Where Does Crohn’s Disease Occur?
Crohn’s disease is a type of Inflammatory Bowel Disease (IBD) that originates in the gastrointestinal tract. Its symptoms are very similar to the symptoms of other conditions that affect the gut. That is why Crohn’s disease is often mistaken for less severe digestive problems.
Because of this, Crohn’s disease is usually diagnosed when digestive issues, such as abdominal pain, diarrhea, and bloating become too frequent and severe.
Although Crohn’s disease originates inside the digestive system, its causes are located elsewhere. Likewise, the negative effects of the disease are not limited to the gut.
Crohn’s disease can start anywhere, from mouth to anus, in the gastrointestinal tract. However, the most commonly affected gut area is the ileum. A portion of the small intestine that is connected to the colon.
The cause of Crohn’s disease is unknown. Experts agree that the condition is similar to autoimmune disorders, but believe that, in the case of Crohn’s disease, the reaction of the immune system is caused by different factors. That is why Crohn’s disease is often referred to as immune-related condition.
The disease itself is not fatal but it can be a cause of some potentially fatal complications. There is no known cure for Crohn’s disease.
How do you get Crohn’s Disease?
Crohn’s disease is not a contagious condition. It is not caused by a bacterial or viral infection. Therefore, it cannot be transferred from one person to another.
Also, Crohn’s disease cannot be contracted from some outside source or as a result of exposure to any environmental factor, toxin, or chemical.
It is a condition that develops in genetically predisposed individuals. However, researchers believe that triggers, such as immunodeficiency, bacterial infections, and even some psychosocial factors can activate the disease in predisposed individuals.
Once it is present, Crohn’s disease causes the immune system to attack the body, namely the intestines. The inflammation and damage done to the tissues and organs in this way can cause life-threatening complications and severely deteriorate the quality of life of the affected person.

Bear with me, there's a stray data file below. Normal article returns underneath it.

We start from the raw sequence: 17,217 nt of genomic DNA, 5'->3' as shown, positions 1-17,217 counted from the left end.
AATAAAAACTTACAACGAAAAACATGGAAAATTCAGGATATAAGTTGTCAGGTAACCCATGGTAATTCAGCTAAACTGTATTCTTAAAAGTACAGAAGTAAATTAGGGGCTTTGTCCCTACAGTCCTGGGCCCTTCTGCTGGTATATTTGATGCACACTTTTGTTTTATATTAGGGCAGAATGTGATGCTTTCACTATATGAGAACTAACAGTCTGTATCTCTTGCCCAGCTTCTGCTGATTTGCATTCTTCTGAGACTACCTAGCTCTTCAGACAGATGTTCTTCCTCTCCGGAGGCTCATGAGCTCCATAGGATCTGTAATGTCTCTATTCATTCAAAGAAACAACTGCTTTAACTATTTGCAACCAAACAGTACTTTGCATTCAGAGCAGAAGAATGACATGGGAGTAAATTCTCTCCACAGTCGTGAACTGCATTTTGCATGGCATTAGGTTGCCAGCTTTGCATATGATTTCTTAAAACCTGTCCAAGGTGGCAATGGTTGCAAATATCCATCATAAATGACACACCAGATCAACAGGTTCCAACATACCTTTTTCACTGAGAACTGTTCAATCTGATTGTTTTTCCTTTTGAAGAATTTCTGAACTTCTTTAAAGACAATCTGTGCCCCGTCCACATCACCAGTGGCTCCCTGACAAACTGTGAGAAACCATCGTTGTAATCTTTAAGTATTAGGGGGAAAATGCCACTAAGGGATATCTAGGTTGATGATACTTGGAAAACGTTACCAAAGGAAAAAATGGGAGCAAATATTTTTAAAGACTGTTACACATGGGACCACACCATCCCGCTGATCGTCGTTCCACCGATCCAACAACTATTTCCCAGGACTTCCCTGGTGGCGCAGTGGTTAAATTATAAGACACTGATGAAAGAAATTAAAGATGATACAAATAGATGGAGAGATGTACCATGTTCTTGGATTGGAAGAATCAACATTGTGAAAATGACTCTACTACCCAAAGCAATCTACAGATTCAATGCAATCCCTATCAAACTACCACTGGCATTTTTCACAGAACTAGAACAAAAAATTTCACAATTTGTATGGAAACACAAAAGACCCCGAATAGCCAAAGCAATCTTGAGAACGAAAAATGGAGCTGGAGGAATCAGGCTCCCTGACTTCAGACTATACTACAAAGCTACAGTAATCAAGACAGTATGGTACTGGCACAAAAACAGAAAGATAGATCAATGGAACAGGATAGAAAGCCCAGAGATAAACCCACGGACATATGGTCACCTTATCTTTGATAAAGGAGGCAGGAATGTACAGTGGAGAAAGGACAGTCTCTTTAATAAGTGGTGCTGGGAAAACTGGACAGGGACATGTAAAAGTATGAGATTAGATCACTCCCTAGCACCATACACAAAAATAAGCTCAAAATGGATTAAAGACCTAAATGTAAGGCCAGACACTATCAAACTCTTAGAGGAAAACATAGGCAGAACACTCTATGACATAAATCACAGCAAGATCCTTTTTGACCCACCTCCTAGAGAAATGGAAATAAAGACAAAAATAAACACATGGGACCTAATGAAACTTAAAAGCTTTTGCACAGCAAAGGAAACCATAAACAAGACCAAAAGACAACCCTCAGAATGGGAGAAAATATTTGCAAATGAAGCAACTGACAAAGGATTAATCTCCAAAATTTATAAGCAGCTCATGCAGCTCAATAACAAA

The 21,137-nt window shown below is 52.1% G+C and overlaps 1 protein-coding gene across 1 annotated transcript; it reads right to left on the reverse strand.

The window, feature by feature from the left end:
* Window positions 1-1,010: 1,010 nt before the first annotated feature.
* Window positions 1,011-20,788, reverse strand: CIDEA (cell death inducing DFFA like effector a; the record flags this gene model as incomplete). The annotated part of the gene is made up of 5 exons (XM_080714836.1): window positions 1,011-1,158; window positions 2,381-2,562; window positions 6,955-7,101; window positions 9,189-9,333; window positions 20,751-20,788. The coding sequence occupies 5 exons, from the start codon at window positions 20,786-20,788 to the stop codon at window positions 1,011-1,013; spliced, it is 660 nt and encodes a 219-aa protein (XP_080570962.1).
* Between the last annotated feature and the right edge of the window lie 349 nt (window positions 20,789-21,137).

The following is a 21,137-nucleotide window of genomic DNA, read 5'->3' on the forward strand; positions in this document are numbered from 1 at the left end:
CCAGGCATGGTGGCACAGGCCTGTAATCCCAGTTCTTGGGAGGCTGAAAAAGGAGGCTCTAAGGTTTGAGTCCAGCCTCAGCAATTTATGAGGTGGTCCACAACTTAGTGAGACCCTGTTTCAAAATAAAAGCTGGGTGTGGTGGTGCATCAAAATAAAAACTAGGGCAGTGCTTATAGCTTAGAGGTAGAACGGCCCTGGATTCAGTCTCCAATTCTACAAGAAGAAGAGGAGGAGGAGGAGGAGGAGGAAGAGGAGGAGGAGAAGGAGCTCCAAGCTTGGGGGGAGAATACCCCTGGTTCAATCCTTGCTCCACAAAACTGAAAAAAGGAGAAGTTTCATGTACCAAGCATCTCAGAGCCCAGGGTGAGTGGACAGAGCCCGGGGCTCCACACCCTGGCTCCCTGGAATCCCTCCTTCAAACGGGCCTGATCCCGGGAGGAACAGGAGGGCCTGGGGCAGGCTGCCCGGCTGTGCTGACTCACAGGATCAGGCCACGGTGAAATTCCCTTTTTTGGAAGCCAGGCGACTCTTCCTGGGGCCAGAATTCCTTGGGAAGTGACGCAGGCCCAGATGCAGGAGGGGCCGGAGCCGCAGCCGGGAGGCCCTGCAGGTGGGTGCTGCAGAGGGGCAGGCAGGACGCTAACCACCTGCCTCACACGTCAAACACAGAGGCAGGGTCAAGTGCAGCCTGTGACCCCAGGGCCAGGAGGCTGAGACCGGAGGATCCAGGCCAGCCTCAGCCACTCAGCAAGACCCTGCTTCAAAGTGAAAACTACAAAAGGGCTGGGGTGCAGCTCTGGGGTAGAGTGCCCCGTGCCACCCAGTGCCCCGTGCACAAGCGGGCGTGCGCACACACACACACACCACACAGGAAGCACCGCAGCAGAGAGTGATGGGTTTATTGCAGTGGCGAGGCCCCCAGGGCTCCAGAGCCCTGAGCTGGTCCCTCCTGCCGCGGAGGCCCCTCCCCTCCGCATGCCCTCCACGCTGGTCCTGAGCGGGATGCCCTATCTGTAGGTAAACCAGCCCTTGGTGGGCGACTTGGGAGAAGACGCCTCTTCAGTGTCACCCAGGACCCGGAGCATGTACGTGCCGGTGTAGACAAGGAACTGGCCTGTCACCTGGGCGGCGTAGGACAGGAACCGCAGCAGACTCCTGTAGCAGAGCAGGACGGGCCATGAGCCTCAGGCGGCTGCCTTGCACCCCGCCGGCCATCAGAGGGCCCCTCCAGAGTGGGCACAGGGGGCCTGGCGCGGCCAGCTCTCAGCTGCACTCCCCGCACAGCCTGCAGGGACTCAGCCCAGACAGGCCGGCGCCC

Risk Factors of Crohn’s
Some risk factors increase the probability of the development of Crohn’s disease:
- Family history – Genetic predisposition plays an important role in the development of this condition. Around 20% of people with Crohn’s disease have a family member which is also affected.
- Ethnicity – Statistics show that Crohn’s disease affects white people (Ashkenazi Jews especially) more than other ethnic groups. However, individuals of all ethnicities can suffer from this condition.
- Smoking – This is a major preventable risk factor. Smoking also makes the symptoms of the disease worse. Quitting is strongly advised to everyone suffering from Crohn’s disease.
- Age – To most people, Crohn’s disease is diagnosed before the age of 30. Still, the condition can develop at any age.
- Living environment – Developed nations lead the statistics when it comes to the number of people affected by Crohn’s disease. Experts believe that the diet rich in fat and processed foods should be blamed for this trend.
- Use of Nonsteroidal Anti-Inflammatory Medications – These medications do not contribute to the development of the disease but they can worsen the existing inflammation in individuals who are already affected.
Crohn’s Disease Symptoms?
The symptoms of Crohn’s disease are similar to the symptoms of other conditions that affect the digestive tract. They develop gradually and tend to appear in cycles, with periods of remission and recurring “bad” episodes.
During active periods of the disease the most common symptoms are:
- Abdominal pain
- Weight loss
- Rectal bleeding
- Blood in the stool
- Eye inflammation
- Joint inflammation
- Skin and mouth sores
When Crohn’s disease develops at a young age, it can cause delayed growth. Sores and inflammation that occur in the lining of the intestine can cause fistulas, dysplasia, liver inflammation, and colorectal cancer.
Crohn’s disease cannot be cured. The condition progresses gradually and needs to be managed with a combination of medications, diet and, often, surgery.
Anti-inflammatory medications, such as corticosteroids, can help to reduce the inflammation.
Immune system suppressors are used to minimize the damage which the auto-immune response does to the gastrointestinal system.
Antibiotics play an important role too. When complications such as fistulas and abscesses occur, antibiotics prevent harmful bacteria from causing more damage, such as sepsis.
Tube feeding, vitamin shots, supplements, and other methods of nutrition that allow the intestines to rest are moderately helpful.
Surgical procedures are sometimes necessary to remove the parts of the intestine that are overly damaged. These procedures need to be followed with the above mentioned methods of disease control to provide satisfying results.
The Final Word
Crohn’s disease originates in the gastrointestinal tract, most commonly in the ileum. However, the causes of this condition are very complex. Researchers are only beginning to unlock the secrets of this disease. The condition’s effects on the body are much better understood and, although no cure for Crohn’s has been discovered, the disease can be successfully managed with diet, medications, and exercise.